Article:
Couldn’t show:

Womens waterproof jacket

waterproof jacket

jacket waterproof

Negative phrase match

Your ads won’t show if the search includes the keyword terms you define in the order you set. It might include additional words, but it won’t show as long as your negative phrase is in order.

For example,

Phrase match: ’waterproof jacket’

Could show:

Womens yellow jacket

Waterproof mens coat

jacket waterproof

Couldn’t show:

Womens waterproof jacket

waterproof jacket

Negative Keywords Lists: Negative exact match

Negative exact match means that your ad will not show as long as a search contains your exact keywords in the order you specify with no additional words.

For example,

Exact match: [waterproof jacket]

Could show:

Womens yellow jacket

Waterproof mens coat

jacket waterproof

Womens waterproof jacket

Couldn’t show:

waterproof jacket

For more on match types and their effects, see  Google’s negative match type definition

Do I really need negative keywords?

In a word, yes.

But it can be difficult to apply to your own business sometimes, as you’re so used to seeing everything in context. :confused:

Fresh eyes from an external specialist can help to identify these for you, as they have the benefit of being slightly removed.

If you still need convincing, try looking at your search terms report in AdWords. This will show you the phrases people have searched when they have clicked on your ad. :anguished:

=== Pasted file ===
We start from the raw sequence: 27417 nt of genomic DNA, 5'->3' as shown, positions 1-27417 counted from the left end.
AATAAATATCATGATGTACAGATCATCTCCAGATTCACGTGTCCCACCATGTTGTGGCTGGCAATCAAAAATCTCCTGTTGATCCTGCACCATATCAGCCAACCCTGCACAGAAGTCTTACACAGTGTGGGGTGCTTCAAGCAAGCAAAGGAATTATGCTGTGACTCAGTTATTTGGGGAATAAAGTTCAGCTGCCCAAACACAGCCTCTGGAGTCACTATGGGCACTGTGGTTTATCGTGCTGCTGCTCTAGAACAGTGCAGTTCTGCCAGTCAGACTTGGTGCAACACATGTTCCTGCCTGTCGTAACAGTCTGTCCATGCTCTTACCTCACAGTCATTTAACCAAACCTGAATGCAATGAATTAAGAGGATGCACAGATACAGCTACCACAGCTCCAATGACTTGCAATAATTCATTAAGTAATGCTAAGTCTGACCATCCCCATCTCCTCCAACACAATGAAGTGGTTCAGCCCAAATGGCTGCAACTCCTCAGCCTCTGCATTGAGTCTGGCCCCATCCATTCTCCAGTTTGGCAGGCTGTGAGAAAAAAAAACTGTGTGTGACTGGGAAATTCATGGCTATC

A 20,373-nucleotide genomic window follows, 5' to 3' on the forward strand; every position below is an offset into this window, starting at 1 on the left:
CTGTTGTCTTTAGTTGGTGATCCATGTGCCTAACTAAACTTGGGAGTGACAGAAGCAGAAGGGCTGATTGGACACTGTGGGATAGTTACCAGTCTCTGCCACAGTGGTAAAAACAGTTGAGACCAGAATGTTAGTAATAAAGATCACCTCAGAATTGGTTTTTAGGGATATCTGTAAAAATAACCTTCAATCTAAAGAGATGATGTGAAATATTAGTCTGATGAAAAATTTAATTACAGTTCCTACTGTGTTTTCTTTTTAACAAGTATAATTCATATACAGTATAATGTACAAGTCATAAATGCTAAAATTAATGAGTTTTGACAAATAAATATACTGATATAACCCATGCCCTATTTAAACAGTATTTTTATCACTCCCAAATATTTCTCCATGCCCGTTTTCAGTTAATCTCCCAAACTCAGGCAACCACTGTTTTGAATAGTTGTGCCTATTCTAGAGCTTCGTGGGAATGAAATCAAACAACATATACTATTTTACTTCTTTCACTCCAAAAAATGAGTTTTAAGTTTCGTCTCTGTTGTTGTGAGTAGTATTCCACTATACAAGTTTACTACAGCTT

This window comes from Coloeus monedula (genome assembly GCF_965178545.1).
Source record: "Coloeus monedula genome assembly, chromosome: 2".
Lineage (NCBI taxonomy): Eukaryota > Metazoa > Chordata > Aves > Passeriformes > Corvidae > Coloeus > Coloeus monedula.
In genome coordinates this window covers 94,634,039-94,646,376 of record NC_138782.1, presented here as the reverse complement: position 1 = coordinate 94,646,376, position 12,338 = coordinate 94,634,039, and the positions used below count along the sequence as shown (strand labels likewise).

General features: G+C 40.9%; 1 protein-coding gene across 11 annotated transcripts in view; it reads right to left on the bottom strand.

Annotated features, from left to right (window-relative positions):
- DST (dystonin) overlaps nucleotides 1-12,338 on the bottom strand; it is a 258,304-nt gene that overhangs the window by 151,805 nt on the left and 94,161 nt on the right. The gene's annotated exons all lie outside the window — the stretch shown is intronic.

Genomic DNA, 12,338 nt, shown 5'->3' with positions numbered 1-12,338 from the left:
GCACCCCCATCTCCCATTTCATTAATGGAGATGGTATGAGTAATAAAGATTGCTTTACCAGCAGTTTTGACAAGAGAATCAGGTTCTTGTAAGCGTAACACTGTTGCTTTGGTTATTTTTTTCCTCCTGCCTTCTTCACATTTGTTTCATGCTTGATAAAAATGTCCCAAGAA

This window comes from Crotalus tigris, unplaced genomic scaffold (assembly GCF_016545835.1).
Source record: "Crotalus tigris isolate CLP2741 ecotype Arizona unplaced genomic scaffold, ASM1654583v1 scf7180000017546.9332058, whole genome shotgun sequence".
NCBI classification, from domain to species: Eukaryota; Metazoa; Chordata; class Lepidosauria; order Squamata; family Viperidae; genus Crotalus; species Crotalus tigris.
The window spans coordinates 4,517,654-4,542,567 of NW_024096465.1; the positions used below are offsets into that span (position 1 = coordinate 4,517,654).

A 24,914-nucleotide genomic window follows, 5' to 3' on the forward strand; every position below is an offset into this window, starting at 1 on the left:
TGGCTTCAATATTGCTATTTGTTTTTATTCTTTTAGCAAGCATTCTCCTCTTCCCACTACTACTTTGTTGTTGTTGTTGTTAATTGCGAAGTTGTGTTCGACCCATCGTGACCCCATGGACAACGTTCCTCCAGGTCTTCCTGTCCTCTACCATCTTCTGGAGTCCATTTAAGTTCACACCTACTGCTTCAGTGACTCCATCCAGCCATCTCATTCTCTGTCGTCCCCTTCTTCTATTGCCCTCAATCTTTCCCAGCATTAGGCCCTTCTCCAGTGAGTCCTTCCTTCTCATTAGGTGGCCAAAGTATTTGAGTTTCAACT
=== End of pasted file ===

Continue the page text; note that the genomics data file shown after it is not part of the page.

For phrases with no or few negative keywords will often show irrelevant searches in this report which can give you inspiration for your negative keyword list. This guide from Google shows how you can find and use this report.

Negative keywords you need to add

All businesses are different. You will need to identify phrases in your business which can be interpreted differently, show a different intention to what you want and might suggest a low-profit customer.

This guide from WordStream gives some practical tips and ideas of what you can do to build your own keywords lists specific to your business.

However, there are terms that most accounts can benefit from adding as negative keywords.

Low quality leads

Terms such as the following would suggest a low quality lead, a customer who might be interested in what you do but is unlikely to purchase.

Open source
Low cost

Recruitment and jobs

You might be keen to recruit some of the best talent your industry has to offer, but do you want to consistently pay for potential recruits to visit your website?


Research and information

These phrases would indicate that someone wants to learn or find out more about a topic or product and isn’t yet ready to buy.

User guide
How to
How do I


The following phrases would indication that someone is looking to learn more about a topic or area, rather than buy any products or services.

Training courses
How to videos


These phrases would suggest that someone is looking for a specific file type or something other than your products or services.


Negative Keywords Lists: We have helped businesses across the UK to review their accounts and eliminate their wasted budget. With fresh eyes and as experts in online advertising, we can make sure you don’t fall victim to irrelevant searches. Stop wasting money and get in touch today.



Chris is a unique hybrid of business acumen, technical know-how and digital marketing acumen. The 'Geek' in PPC Geeks, academically Chris always was on the business side and went on to manage major software implementations before setting up his own digital marketing agency.